Tech

How To Optimise Your Website For Conversion

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SEO, SEM, PPC, Google Adwords, social media…
All important aspects to your marketing strategy. What do they have in common? They’re trying to direct people towards your website.

The thing is, many companies focus their efforts on the beginning of the sales funnel: using old school methods like cold-calling, bulk emails, and networking.

These methods can be effective when used properly, but the most crucial parts of converting a lead happen on your actual website.

A website that’s optimised for sales should convert visitors at somewhere between 1-5%. That means if you’re getting 1,000 website visitors a day, you could be sourcing from 50 to 250 leads every single week.

So, how do you optimise a website for conversion?

Read on to find out everything you need to turn your website into your most effective salesperson.

1. Make navigation as easy as possible

The average bounce rate (the rate at which site visitors visit one page and then leave right away) for websites is over 60 per cent. That means the majority of visitors to your website may not even continue on from your home page, and are almost instantly lost as leads. The first and most essential step to keeping visitors on your website and to encourage them to buy or enquire is to improve your site’s navigation.

That means your UX design and your site’s build need to be fine tuned to near perfection. Here are a few best practice tips:

  • Make key elements like CTAs stand out using colour, space and smart design.
  • Keep it simple. An over-cluttered layout and site structure will distract buyers from what’s important.
  • Make the site journey clear by giving buyers somewhere to go next at all times e.g. find out more, get in touch etc.

Having an attractive and eye-catching brand and website is important, but if people can’t find what they’re looking for – they won’t stick around.

Build clear, more aggressive sales funnels

Improving your website’s conversion rate is all about building effective funnels to turn prospects into leads and leads into buyers. For example: if you’re running Facebook ads, you should always prompt prospects to take action to move them downward in the funnel – to find out more, to download your ebook, to get in touch.

In this example, if they choose to ‘find out more’, you could direct them to a landing page that provides useful information to help them decide what they need, or a page that touches on their pain points and discusses how your product or service solves these problems. These pages would then prompt them to buy or offer an option to get in touch (or find out more again).

The two most important thing to consider when building sales funnels are:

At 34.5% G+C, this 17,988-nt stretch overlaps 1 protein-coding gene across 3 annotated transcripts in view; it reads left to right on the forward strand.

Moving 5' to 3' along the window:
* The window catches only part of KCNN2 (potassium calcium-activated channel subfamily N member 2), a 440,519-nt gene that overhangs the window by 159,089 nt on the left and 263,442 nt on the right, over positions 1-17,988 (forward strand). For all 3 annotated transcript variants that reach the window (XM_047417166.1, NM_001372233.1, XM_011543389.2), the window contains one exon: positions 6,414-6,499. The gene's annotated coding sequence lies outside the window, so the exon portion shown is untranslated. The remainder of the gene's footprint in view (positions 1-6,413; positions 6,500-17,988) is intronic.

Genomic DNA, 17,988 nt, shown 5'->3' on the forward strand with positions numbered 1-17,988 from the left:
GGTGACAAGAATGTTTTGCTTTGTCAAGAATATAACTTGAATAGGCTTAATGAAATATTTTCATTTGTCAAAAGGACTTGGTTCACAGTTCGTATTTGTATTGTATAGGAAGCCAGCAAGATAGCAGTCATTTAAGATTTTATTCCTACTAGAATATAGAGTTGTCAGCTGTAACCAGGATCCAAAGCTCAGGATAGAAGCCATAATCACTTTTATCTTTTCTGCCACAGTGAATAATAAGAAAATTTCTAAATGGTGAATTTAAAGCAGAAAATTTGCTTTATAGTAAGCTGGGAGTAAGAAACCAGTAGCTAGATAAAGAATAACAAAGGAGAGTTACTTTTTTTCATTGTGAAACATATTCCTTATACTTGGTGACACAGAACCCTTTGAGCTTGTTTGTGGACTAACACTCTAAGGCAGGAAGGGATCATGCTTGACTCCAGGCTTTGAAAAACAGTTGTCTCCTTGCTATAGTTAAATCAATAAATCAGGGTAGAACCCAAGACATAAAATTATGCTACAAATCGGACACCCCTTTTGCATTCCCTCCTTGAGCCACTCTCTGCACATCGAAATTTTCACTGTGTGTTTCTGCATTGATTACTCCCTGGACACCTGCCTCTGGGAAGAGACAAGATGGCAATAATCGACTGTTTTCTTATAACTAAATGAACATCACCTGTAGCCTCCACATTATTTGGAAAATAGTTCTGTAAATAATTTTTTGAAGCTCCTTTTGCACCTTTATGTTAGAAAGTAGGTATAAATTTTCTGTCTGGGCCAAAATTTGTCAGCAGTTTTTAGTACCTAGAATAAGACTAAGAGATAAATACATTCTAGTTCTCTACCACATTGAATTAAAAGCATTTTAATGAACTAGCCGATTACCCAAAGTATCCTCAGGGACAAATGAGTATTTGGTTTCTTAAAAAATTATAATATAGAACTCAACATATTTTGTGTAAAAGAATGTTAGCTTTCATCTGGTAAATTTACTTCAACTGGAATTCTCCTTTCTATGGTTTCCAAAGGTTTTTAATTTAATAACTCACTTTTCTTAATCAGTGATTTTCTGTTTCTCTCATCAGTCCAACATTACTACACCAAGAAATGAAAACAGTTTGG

1. Strong and convincing calls to action. Know what you want your prospects to do, and tell them to do it. Make sure your CTAs are easy to find, and don’t be afraid to put them higher up on your page.
  2. Providing content that gives prospects what they need to buy your product: whether it’s more information about its benefits, a reason to trust your brand, or content that helps them figure out what they need.

Address buyers at each stage of their journey

Every prospect is unique and needs different things to move towards a purchase. Broadly speaking, they can be categorised into three groups for the purpose of building sales funnels and producing content:

  • Top of the funnel: need general information about a topic or a problem they’re having.
  • Middle of the funnel: are looking for more information about a product or service in order to start considering their purchasing options.
  • And bottom of the funnel: need to know the reasons why they should choose a certain product or service, and specifically why it solves their problem.

You need content on your website, on your landing pages and your blog that addresses each of these groups and prompts them to move further down the funnel towards a purchase. Guiding your prospects through each stage of the funnel means they’ll be primed to buy when they get to your website. When it comes to high conversion rates, you have to work with your website and the prospects themselves.

Optimise your site with A/B testing

Regardless of how brilliant your emails, social posts, and website are, they can always be better. A/B testing, or comparing the conversion rates of two versions of your site, is a great way to fine-tune your online sales funnel.

You can A/B test everything on your site (and your inbound marketing) including:

  1. Landing page copy and headings.
  2. CTA positioning, colour, design and text.
  3. Social proof positioning and choice.
  4. Images and site design features.

The best thing about A/B testing (apart from the increased conversion rate) is that it doesn’t cost a fortune so there’s nothing to stop you fine-tuning aspects of your website and marketing materials yourself. Want more details about how this could help your business? Check out our guide to A/B testing here, or get in touch with Pounce for some professional assistance.

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